Woman Holding Schengen Flag

Schengen Visa Member Countries

Full Schengen Visa Country List

The Schengen Area encompasses most EU nations, with Cyprus and Ireland as notable exceptions. As of March 31, 2024, Bulgaria and Romania will have joined, expanding the zone to 27 countries.

Here is a complete list of the Schengen Visa Countries:

  1. Austria
  2. Belgium
  3. Czechia (The Czech Republic)
  4. Croatia
  5. Denmark
  6. Estonia
  7. Finland
  8. France
  9. Germany
  10. Greece
  11. Hungary
  12. Iceland
  13. Italy
  14. Latvia
  15. Liechtenstein
  16. Lithuania
  17. Luxembourg
  18. Malta
  19. Netherlands
  20. Norway
  21. Poland
  22. Portugal
  23. Slovakia
  24. Slovenia
  25. Spain
  26. Sweden
  27. Switzerland

Non-EU Countries Included in the Schengen Zone

Iceland, Norway, Switzerland, and Liechtenstein are non-EU states that are part of the Schengen Area. Together with the 27 EU countries, they form a unified zone where internal border controls are largely absent, exemplifying the commitment to mobility and cooperation.

Prospective Schengen Members and Candidate Countries

Bulgaria and Romania will initially join the Schengen Area for air and sea travel, with land border inclusion discussions slated for later in 2024. Cyprus has taken a significant step towards full membership by integrating into the Schengen Information System as of July 2023.

Territories with Special Open-Border Status

Although not official members, Monaco, San Marino, and Vatican City have an open-border arrangement with their surrounding Schengen countries. This arrangement allows for the free movement of individuals and goods, demonstrating the Schengen Area’s expansive influence.

Schengen Flag, Model Plane And Wooden Tiles Spelling "Visa"

Application Process for a Schengen Visa

Step-by-Step Visa Application Procedure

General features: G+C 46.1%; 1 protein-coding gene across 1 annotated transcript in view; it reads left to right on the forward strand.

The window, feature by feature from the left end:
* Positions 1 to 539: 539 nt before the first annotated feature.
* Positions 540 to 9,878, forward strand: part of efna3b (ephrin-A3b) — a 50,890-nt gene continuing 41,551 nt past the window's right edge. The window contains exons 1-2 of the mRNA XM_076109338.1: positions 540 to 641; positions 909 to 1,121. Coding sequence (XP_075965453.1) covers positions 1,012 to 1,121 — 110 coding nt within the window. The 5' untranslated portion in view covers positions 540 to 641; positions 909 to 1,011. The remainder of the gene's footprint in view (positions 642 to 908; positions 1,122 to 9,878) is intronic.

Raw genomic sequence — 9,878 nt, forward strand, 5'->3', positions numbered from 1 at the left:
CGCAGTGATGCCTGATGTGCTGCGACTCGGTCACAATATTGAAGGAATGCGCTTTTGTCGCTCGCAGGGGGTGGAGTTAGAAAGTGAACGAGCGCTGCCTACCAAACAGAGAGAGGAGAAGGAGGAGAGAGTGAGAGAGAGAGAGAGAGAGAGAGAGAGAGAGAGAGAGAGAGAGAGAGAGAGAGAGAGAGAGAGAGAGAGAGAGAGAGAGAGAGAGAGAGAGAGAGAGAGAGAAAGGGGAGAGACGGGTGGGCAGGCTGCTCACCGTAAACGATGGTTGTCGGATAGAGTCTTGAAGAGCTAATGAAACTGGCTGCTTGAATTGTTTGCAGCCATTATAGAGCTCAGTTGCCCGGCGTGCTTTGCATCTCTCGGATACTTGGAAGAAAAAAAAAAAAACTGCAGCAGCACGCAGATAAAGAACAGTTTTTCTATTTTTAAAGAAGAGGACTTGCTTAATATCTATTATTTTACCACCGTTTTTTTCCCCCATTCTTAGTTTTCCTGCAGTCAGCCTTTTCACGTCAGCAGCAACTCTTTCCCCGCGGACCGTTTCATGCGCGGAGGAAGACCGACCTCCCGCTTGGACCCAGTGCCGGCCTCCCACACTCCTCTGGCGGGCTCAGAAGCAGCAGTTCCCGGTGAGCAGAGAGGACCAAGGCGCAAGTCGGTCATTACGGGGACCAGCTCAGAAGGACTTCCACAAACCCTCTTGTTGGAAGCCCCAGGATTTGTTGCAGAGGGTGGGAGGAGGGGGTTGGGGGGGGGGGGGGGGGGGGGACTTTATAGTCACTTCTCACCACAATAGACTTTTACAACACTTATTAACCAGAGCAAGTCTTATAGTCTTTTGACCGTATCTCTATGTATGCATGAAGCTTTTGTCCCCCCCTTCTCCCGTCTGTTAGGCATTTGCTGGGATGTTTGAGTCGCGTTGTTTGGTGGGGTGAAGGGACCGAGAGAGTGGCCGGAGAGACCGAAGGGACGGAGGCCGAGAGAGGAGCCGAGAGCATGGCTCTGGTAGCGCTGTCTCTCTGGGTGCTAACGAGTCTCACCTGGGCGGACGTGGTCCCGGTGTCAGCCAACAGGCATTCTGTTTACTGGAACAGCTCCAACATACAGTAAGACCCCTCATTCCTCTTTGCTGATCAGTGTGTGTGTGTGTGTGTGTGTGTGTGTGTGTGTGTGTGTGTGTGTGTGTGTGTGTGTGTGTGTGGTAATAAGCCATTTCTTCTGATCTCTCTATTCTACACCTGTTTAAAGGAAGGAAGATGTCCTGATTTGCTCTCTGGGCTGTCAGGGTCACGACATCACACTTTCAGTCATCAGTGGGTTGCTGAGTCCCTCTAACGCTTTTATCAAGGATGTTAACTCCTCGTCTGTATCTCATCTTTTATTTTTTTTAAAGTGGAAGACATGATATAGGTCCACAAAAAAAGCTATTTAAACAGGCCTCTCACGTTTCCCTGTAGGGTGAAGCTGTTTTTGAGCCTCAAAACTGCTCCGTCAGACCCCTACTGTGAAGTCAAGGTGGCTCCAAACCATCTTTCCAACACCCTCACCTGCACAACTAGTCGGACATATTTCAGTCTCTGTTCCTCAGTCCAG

To begin your journey to the Schengen Area, determine the appropriate consulate for your application. For single-country visits, the consulate of that nation is your point of contact. For multi-country trips, choose the consulate of the nation where you’ll spend the majority of your time or, if the duration is equal, the country of first entry.

Applications requiring additional scrutiny can be processed in up to 45 days. If your application is denied, you will receive a standard form detailing the reasons, enabling you to rectify any issues for future applications.

Scheduling the Visa Interview

Once you’ve identified the correct consulate, arrange a visa interview to present your case for travel. Attendance is mandatory, and failure to appear could result in additional fees and the need to reschedule. If you’re unable to attend as planned, promptly inform the consulate and provide a valid explanation for your absence.

Documentation Needed for Application

The required documentation for your application may differ depending on your travel purpose and the specific country’s criteria. Generally, you must furnish evidence of your itinerary, accommodation arrangements, sufficient funds for your stay, and comprehensive travel insurance. Your biometric information will be recorded at your interview.

Verifying the precise documentation list for the nation you intend to visit is essential to ensure your application is complete.

Visa Fees and Payment Methods

Certain individuals may be exempt from the visa fee. Payment methods differ by consulate; fees are typically collected during the visa interview. Confirm the accepted payment methods with the consulate beforehand to ensure a smooth process.